Hero and Leander : The Greek Myth
Hero and Leander by Christopher Marlowe. Hero and Leander is a poem by Christopher Marlowe that retells the Greek myth of Hero and Leander. After Marlowe's untimely death it was completed by George Chapman. The minor poet Henry Petowe published an alternative completion to the poem. The poem was first published posthumously, five years after Marlowe's demise. Hero and Leander is the Greek myth relating the story of Hero, a priestess of Aphrodite who dwelt in a tower in Sestos on the European side of the Hellespont (today's Dardanelles), and Leander, a young man from Abydos on the opposite side of the strait. Leander fell in love with Hero and would swim every night across the Hellespont to be with her. Hero would light a lamp at the top of her tower to guide his way. Succumbing to Leander's soft words and to his argument that Venus, as the goddess of love, would scorn the worship of a virgin, Hero allowed him to make love to her. These trysts lasted through the warm summer. But one stormy winter night, the waves tossed Leander in the sea and the breezes blew out Hero's light; Leander lost his way and was drowned. When Hero saw his dead body, she threw herself over the edge of the tower to her death to be with him.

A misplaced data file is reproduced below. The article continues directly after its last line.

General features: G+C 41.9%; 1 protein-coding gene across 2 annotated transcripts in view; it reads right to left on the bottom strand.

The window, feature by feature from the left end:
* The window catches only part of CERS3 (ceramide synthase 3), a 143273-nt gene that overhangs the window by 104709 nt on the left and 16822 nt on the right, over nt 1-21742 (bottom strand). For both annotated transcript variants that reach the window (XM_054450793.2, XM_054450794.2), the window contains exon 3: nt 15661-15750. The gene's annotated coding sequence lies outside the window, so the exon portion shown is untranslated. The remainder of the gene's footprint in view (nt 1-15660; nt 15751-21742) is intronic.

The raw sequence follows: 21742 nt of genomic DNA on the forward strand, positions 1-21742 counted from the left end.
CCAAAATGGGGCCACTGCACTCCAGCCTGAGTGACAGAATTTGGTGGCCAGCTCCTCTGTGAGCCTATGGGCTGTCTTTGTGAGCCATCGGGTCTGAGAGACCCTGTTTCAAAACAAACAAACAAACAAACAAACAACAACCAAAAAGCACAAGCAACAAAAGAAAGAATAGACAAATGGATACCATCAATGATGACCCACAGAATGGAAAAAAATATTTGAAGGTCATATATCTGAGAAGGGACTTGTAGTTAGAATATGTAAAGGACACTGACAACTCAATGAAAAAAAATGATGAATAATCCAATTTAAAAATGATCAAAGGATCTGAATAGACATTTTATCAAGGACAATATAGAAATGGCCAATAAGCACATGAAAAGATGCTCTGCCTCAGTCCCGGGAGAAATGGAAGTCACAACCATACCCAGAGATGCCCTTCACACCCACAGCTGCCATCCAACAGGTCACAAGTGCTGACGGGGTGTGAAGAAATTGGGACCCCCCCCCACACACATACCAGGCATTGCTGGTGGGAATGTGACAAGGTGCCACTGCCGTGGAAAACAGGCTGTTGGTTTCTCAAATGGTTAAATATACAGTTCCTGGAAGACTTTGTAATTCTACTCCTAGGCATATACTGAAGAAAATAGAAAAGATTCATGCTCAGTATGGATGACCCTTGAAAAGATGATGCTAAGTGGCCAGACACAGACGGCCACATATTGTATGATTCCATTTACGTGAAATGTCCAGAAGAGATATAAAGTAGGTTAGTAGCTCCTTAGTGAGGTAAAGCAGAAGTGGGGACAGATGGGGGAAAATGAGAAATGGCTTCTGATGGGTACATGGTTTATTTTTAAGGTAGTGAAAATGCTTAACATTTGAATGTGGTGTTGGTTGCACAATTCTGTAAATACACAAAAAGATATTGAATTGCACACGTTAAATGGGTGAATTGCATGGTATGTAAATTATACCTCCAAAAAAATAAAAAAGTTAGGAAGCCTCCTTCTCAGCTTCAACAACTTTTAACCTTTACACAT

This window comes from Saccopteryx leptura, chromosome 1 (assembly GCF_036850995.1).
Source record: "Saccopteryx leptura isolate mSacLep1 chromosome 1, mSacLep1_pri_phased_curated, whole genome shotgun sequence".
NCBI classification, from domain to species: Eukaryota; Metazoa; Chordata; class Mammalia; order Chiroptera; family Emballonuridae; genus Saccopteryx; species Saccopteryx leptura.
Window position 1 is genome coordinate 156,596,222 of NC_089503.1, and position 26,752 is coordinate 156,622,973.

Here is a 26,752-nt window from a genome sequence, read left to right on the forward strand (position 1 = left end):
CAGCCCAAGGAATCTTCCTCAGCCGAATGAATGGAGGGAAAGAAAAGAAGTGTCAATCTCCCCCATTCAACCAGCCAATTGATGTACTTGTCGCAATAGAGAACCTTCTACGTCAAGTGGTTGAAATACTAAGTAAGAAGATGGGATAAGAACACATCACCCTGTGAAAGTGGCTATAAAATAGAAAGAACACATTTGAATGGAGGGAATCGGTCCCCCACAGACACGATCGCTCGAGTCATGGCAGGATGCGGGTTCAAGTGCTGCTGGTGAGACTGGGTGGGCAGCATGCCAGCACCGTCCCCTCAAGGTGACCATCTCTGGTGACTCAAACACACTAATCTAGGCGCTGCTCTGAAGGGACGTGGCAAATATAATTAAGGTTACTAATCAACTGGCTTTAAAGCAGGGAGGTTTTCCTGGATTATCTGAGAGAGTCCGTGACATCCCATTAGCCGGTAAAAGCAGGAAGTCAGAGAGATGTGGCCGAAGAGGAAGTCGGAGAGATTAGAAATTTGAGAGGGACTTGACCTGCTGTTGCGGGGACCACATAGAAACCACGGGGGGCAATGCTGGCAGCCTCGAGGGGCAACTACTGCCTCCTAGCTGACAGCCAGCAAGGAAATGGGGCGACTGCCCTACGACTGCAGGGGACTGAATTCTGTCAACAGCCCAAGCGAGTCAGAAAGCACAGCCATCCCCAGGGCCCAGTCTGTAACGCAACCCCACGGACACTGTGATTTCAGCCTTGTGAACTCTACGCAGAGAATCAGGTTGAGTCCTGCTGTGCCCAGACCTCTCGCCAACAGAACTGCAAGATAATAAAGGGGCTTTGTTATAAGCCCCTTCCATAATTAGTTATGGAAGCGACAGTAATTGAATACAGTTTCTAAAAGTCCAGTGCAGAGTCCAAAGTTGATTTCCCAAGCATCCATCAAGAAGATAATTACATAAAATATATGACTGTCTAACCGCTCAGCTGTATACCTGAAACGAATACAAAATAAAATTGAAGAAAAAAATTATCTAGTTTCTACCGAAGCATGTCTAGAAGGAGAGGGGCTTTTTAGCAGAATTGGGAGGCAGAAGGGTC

- Paperback | 26 pages
- 152.4 x 228.6 x 1.52mm | 86.18g
- 10 Jun 2015
- Createspace Independent Publishing Platform
- Illustrations, black and white
About Christopher Marlowe
Christopher Marlowe (baptised 26 February 1564 - 30 May 1593) was an English playwright, poet and translator of the Elizabethan era. Marlowe was the foremost Elizabethan tragedian of his day.